As with anything in the sports betting world, finding the best price is crucial in futures. I’d argue it’s even more important than spreads and totals. For example, before their victory over Arizona last Thursday, the Oregon Ducks odds to win the NCAA Tournament varied anywhere from 300/1 to 95/1 depending on the book/site. That means on one site your $100 collects $30,100, but the same exact wager made in a different sports book would only collect $9,600.
With the recent emergence of secondary markets in the industry, futures pricing has become a more dynamic topic. It used to be wagers made on long shot futures would have to come through in order to see cash, or at the very least, set up hedging opportunities later on in the season.
Now there are marketplaces in which one bettor can sell their ticket to other bettors at current market odds. Some sports books offer cash out options now as well. Usually not for market price, but still, there is potential in today’s market to make a profit on a ticket that does not require any “on-field” outcome.
This secondary market has created new strategies for buying futures. If you find a discrepancy as large as the example I used with Oregon, there are now avenues available to buy tickets with the strict intention of immediately selling it to someone else who may not have access to the better number.
The concept of selling sports bets was front and center in the sports media this past weekend. A bettor placed $8,000 on the New Orleans Saints at 20/1 in February of 2018. That meant a collect amount of $168,000! The Saints entered the Conference Championship weekend around +170 (give or take) to hoist the Lombardi Trophy. This bettor sold his ticket a few days prior to kickoff for over $57,000. The Saints went on to lose to Los Angeles, making that ticket as valuable as the receipt from the grocery store.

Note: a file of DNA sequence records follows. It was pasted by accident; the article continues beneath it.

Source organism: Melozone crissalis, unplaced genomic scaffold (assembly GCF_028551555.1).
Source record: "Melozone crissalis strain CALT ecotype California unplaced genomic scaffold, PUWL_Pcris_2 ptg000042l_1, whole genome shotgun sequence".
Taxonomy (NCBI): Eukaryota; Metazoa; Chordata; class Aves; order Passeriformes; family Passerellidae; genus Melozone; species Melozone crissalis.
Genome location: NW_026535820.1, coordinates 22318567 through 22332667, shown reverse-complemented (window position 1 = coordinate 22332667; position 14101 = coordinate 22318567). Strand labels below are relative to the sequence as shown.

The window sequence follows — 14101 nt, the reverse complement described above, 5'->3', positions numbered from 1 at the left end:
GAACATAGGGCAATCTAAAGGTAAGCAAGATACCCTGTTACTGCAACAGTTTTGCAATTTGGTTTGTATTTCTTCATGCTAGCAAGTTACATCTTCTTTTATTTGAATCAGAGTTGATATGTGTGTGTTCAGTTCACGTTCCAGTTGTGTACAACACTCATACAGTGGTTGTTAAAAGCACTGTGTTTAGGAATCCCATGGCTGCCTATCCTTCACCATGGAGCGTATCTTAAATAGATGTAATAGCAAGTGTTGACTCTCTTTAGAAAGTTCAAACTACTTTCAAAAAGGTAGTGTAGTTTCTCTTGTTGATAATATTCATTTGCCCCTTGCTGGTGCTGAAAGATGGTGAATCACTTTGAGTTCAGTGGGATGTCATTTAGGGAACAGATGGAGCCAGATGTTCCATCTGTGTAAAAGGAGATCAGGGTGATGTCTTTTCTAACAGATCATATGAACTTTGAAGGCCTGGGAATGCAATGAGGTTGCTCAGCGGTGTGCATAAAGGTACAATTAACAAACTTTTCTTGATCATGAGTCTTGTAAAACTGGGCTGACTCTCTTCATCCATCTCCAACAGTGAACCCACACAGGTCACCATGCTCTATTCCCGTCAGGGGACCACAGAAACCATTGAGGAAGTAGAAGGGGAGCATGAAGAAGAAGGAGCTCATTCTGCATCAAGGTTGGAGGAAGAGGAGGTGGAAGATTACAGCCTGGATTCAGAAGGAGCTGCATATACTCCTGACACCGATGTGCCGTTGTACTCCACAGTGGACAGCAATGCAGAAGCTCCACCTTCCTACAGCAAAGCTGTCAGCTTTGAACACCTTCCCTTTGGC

If that story doesn’t advocate investing in buy low futures with the intention of resale, I don’t know what does.
In this column, I will explore some intriguing futures across the various sports. I don’t expect every wager to win. I’m simply seeking out value for resale.
The odds I include are subject to variance.
Jose Ramirez 2019 MLB Home Run Leader +6000
Ok, I understand a lot of people refuse to bet on baseball because they have the attention span of an 8 year old and need constant action. This however, is a type of wager I believe even the non-baseball fan will find intriguing.
Last season, Jose Ramirez hit 39 dingers. That tied him for 4th in the league with Mike Trout. In 2017 he had 29 bombs and 56 doubles, so the power is definitely there.
Ramirez was the first to reach the 30 home run mark in 2018. Around that same point in the season, Ramirez and teammate Francisco Lindor were right next to Mookie Betts in the American League MVP race.
Again, this is strictly a value pick. It isn’t out of the realm of possibility to see another August Home Run leaderboard with Ramirez’ name towards the top. Not to mention, that type of wager will not be found at that time of year. So sitting on a 60/1 ticket should bode well for buyer interest.
Alabama NCAAF National Champion +250
Typically, I try to find longer odds for a ticket I’m intending on reselling. But when there’s a “+” next to Alabama for National Champions, I have to take the bait. There hasn’t been a season since the CFP started that didn’t include Alabama. So imagine seeing +250 next to their name heading into the Playoff.
That’s the point.
This ticket will absolutely increase in value over the course of the summer and into next season. They will almost certainly be a minus money favorite at some point before next year’s title game. This is the type of ticket that will get gobbled up on the secondary market. Take your profit and run.